Principles beyond Property
There is now enough experience with these three basic schools of design — stakeholder-owned companies, mission-controlled companies, and public–private hybrids — to begin to identify some broad principles at work. Deeply embedded in them is the aim of delivering human or ecological benefits. A company might be a producer cooperative designed to save the family farm, a pharmaceutical company aiming to defeat disease, an employee-owned firm making the workplace into a community, a microfinance institution seeking to end poverty, a development corporation revitalizing the inner city, or a public company laying a path to sustainability. In tangible ways, all aim to benefit life. Social issues are not relegated to an ethics office in room 201 or left to the whims of particular leaders, however noble they may be.
All the successful examples embody a view of enterprises as living systems. Most economists and law professors still view companies primarily as forms of property, owned through their shares. But for-benefit design starts with the assumption that companies are organically evolving entities, living social systems — in other words, human communities. And their design reflects that view.
These designs also reflect the added complexity of the for-benefit sphere, and the need to encourage innovation while safeguarding against potential abuses. The track record in the microfinance sector shows why safeguards are needed, and why trumpeting good intentions, in itself, isn’t enough. The original Grameen Bank business model pioneered by Muhammad Yunus — alleviating poverty by lending small amounts of money to micro-entrepreneurs who then become depositors, allowing communities to recirculate capital — led to dramatic success in Bangladesh. But it also inspired an international microfinance industry, which today has its own rating agencies, consultants, conferences, institutes, and billions upon billions of dollars in international lending. Central Asia alone is now home to more than 1,000 microfinance institutions. In India, the number of microfinance clients grew 10-fold over four years, to surpass 10 million at the end of 2007. As this industry grew, the mission of the original model was sometimes lost. New microfinance banks dispensed with critical governance features, such as training local lending officers to work closely with teams of borrowers. Instead, many simply lent at the highest rates possible. The result has been a new set of abuses. Banco Compartamos SA, a Mexican microbank portraying itself as a gentler lender to the poor, hugely enriched its initial investors when it went public in 2007. Yet it reportedly made that fortune in part by charging annual interest rates of almost 100 percent to illiterate Mexican mothers.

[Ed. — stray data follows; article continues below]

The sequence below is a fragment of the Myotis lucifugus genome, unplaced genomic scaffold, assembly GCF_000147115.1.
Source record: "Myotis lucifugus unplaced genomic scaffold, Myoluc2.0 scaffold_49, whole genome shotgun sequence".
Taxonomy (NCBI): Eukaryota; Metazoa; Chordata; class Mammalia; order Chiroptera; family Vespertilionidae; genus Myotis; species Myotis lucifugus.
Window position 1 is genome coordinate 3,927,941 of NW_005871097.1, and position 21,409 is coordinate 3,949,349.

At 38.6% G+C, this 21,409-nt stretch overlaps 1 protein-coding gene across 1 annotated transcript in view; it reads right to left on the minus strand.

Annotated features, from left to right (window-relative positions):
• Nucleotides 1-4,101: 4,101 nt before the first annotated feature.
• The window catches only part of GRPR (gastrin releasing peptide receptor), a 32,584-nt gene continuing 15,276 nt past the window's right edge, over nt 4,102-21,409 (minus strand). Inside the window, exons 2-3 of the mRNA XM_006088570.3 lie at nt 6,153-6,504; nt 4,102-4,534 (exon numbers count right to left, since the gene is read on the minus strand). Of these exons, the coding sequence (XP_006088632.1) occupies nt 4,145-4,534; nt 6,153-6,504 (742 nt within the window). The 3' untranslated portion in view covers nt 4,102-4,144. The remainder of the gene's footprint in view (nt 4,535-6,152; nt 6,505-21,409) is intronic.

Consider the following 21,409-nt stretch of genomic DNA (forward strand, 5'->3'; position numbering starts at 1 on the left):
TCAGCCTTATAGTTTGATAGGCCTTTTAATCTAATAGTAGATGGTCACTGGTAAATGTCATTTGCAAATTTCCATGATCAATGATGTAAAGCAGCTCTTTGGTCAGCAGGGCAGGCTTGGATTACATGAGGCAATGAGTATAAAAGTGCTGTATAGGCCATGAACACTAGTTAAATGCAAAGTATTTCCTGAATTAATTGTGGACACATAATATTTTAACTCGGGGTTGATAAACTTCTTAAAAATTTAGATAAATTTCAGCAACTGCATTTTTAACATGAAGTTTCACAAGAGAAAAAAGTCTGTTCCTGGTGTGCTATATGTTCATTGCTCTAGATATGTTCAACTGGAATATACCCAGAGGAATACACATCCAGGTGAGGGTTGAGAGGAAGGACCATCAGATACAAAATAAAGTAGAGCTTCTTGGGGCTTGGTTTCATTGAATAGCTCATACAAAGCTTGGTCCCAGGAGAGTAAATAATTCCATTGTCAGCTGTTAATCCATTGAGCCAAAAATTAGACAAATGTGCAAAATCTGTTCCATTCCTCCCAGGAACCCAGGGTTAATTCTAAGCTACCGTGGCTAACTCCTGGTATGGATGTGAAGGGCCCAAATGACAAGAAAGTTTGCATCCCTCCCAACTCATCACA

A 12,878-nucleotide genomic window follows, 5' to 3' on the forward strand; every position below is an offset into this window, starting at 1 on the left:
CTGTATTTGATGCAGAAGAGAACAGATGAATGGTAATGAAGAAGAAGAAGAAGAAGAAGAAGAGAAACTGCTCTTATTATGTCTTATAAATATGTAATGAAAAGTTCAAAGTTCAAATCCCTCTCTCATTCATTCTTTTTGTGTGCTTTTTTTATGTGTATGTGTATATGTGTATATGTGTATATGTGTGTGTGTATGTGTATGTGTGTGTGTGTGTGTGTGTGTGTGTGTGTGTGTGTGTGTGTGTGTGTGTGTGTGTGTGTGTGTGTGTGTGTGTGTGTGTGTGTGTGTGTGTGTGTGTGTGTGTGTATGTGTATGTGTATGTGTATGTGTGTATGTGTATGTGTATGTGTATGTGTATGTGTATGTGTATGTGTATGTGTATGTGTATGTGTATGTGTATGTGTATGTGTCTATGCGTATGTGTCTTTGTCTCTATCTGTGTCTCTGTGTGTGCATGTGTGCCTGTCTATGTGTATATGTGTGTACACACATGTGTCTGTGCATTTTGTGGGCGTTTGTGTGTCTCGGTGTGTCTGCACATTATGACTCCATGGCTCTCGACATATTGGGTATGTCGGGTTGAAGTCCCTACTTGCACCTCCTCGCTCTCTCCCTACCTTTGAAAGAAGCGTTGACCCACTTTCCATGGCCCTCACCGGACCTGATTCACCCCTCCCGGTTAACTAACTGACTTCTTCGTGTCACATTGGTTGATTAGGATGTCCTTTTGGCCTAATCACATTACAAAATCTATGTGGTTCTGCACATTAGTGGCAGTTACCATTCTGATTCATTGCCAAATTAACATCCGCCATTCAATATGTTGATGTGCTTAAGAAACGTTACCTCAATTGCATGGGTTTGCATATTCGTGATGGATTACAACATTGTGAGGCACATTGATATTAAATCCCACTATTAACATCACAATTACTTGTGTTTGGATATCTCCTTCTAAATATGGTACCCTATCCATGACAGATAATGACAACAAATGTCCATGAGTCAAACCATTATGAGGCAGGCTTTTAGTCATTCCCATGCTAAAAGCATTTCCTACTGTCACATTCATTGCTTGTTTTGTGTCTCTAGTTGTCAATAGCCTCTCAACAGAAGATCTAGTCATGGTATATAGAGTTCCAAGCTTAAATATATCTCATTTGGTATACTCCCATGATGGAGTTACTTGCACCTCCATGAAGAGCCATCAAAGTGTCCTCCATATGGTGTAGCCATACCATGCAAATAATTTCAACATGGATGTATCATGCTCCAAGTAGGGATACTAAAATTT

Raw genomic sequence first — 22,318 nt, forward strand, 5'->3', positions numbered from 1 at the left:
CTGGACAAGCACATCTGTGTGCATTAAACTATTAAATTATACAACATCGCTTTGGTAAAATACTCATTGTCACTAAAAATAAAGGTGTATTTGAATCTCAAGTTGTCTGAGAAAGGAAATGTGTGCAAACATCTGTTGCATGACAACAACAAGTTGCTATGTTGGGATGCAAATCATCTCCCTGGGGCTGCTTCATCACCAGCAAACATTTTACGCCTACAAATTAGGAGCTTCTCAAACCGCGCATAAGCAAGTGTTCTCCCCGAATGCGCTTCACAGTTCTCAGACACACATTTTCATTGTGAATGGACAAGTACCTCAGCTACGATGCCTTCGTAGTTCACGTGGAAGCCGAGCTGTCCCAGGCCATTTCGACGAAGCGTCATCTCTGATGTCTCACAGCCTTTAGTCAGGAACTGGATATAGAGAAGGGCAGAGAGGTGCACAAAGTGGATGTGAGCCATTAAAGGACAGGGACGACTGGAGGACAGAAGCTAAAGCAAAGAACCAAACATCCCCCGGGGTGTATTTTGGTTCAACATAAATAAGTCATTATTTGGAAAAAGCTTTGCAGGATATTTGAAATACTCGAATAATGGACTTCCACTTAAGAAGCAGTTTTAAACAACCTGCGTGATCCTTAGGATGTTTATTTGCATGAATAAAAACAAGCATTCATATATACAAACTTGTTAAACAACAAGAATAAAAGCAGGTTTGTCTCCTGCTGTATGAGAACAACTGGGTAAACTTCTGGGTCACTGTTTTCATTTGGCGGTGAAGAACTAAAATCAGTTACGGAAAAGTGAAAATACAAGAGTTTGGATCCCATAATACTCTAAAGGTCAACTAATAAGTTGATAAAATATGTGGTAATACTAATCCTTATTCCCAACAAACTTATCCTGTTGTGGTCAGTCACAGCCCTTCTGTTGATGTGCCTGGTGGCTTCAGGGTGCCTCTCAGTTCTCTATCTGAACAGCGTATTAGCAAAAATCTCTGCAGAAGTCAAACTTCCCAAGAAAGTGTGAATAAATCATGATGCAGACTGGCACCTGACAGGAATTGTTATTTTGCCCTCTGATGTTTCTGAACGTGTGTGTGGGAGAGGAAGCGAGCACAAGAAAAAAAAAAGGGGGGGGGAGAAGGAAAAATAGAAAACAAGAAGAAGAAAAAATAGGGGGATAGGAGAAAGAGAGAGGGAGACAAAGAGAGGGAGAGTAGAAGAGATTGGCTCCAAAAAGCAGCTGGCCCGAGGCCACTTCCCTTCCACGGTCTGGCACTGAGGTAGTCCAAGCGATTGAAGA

Some may wonder if these alternative designs are intended to promote or lead to socialism, but in fact the concept of private ownership is deeply intrinsic to them. Instead of doing away with private ownership, these firms redesign it. It has been clear since the days of Adolf Berle and Gardiner Means — who published their breakthrough book, The Modern Corporation and Private Property, in 1932 — that business ownership is often separated from its most vital element, control. These designs go further by concentrating control in a deliberately chosen group, selected as stewards of the firm’s living mission. Ownership shares can be bought and sold like property, but controlling shares represent a living essence that is not for sale — or for sale only under restricted conditions.
In the case of Grupo Nueva, control is vested in the VIVA Trust, which is charged in perpetuity with protecting the vision and values of the firm. In describing the value of the trust, founder Stephan Schmidheiny said, “Now there is an ownership structure that is permanent, reliable, and committed to the long term, and that will not be a victim of speculation or personal whims or the lack of preparedness of a successor; all this reduces risks for the investor.”